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Overnight Test Best at Spotting Sleep Apnea

Simple office exam and medical history isn't enough, study finds

WEDNESDAY, Feb. 23, 2005 (HealthDayNews) -- A high-tech overnight sleep test may be the only reliable way for doctors to differentiate plain old snoring from more dangerous sleep apnea, claims a new study.

Obstructive sleep apnea happens during sleep when air flow is impaired into the lungs via the mouth and nose. Sleep is interrupted throughout the night and normal breaths are labored, characterized by loud snorting or choking. Besides causing daytime fatigue, chronic sleep apnea has been linked to increased risks for heart attack and stroke.

Diagnosing sleep apnea can be difficult, however. In their study, researchers at Lugwig-Maximilians University in Munich, Germany, evaluated 101 patients who came to an ear, nose and throat clinic complaining of snoring.

The doctors tried to determine whether the patients had obstructive sleep apnea based on their medical history, an assessment of the anatomy of their nose and throat, and a test looking for obstruction in the throat.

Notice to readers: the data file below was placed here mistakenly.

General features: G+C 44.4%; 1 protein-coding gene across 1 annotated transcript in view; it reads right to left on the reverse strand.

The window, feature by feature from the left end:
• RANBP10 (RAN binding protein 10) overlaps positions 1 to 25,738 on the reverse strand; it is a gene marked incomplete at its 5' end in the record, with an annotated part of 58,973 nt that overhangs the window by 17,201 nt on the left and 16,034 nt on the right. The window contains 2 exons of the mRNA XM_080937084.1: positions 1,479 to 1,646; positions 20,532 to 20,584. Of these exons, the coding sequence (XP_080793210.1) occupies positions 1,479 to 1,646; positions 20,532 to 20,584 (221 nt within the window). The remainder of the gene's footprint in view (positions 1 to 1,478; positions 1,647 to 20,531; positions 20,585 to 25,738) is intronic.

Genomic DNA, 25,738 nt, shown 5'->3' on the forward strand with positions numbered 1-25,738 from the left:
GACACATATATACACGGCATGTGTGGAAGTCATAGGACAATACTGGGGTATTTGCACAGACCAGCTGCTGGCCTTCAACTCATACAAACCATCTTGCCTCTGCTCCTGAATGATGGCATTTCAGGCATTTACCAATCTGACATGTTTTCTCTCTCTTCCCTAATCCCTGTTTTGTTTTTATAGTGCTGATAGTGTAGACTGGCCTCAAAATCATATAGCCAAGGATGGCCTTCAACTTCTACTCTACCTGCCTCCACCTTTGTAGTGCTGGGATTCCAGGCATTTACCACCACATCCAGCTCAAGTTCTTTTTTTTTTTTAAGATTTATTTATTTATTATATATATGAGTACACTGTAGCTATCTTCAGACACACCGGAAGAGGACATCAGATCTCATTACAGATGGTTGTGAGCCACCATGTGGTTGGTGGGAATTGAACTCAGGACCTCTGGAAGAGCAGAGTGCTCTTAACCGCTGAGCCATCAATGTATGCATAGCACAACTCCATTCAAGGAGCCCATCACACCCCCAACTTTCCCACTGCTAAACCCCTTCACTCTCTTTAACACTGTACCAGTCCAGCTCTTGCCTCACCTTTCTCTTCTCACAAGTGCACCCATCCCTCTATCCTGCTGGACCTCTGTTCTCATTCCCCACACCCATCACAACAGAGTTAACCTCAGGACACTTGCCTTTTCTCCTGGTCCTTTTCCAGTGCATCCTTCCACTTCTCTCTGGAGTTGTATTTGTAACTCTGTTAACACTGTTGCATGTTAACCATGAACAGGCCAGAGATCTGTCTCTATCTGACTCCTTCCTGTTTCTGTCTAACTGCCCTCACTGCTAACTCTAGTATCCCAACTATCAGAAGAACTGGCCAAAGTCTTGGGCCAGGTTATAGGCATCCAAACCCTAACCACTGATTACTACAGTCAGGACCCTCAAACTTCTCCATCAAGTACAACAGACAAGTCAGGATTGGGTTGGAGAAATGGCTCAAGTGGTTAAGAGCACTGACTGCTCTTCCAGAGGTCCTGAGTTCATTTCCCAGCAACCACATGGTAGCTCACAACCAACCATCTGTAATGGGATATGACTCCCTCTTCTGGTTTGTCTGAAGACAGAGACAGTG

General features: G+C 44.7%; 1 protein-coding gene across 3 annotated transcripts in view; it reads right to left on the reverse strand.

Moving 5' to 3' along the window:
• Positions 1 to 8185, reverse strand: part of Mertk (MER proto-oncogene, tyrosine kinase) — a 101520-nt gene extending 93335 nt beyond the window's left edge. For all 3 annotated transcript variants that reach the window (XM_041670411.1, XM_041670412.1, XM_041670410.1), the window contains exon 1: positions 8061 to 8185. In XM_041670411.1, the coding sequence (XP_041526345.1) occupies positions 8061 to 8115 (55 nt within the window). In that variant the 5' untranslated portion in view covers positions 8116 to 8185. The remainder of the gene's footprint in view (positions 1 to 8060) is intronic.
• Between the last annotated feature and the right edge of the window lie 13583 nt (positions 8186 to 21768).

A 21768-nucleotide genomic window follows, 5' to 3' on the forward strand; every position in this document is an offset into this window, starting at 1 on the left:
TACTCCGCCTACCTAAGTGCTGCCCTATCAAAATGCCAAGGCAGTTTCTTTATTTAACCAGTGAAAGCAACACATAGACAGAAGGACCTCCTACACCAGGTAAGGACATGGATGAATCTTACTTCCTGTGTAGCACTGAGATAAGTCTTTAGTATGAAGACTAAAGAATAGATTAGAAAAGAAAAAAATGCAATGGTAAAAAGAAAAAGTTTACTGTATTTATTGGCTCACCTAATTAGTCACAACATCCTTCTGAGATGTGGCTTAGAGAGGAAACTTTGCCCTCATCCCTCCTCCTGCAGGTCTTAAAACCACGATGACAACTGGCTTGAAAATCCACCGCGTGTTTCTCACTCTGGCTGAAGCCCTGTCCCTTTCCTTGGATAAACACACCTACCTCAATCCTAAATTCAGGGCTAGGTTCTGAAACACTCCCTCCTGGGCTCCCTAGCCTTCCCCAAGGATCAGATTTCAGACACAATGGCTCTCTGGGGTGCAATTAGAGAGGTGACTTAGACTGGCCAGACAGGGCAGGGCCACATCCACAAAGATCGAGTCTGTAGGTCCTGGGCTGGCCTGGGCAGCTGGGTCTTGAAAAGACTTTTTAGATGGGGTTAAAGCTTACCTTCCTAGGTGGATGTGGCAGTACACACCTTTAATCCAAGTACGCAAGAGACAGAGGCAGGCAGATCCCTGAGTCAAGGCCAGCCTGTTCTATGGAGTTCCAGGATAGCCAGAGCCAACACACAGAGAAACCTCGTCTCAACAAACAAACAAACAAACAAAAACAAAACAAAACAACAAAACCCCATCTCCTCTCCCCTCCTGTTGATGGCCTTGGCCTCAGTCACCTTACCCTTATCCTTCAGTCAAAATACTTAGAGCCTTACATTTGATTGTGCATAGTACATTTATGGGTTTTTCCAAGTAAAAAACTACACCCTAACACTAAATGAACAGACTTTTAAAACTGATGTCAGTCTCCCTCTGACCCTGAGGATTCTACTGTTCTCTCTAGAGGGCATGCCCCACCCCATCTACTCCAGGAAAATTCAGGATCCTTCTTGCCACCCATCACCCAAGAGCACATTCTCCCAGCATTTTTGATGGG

The patients were also given a two-night sleep test involving overnight measurements of snoring, body position, lung oxygen saturation and airflow, as well as electroencephalograph (EEG) brain activity, all recorded by a machine called a polysomnograph. This expensive, cumbersome -- but accurate -- test is considered the "gold standard" in diagnosing sleep apnea.

Unfortunately for patients hoping to avoid polysomnography, "none of the reported medical history and/or anatomical parameters alone, or in combination, could be used to distinguish patients with obstructive sleep apnea syndrome from snoring patients," wrote lead researcher Dr. Alfred in the February issue of Archives of Otolaryngology-Head & Neck Surgery.

"In our opinion, all patients seeking treatment for snoring should be screened overnight using a device measuring at least oxygen saturation and airflow," his team concluded.

More information

To find out more about the causes and treatment of sleep apnea, go to the American Academy of Family Physicians.

SOURCES: Archives of Otolaryngology-Head & Neck Surgery, news release, Feb. 21, 2005
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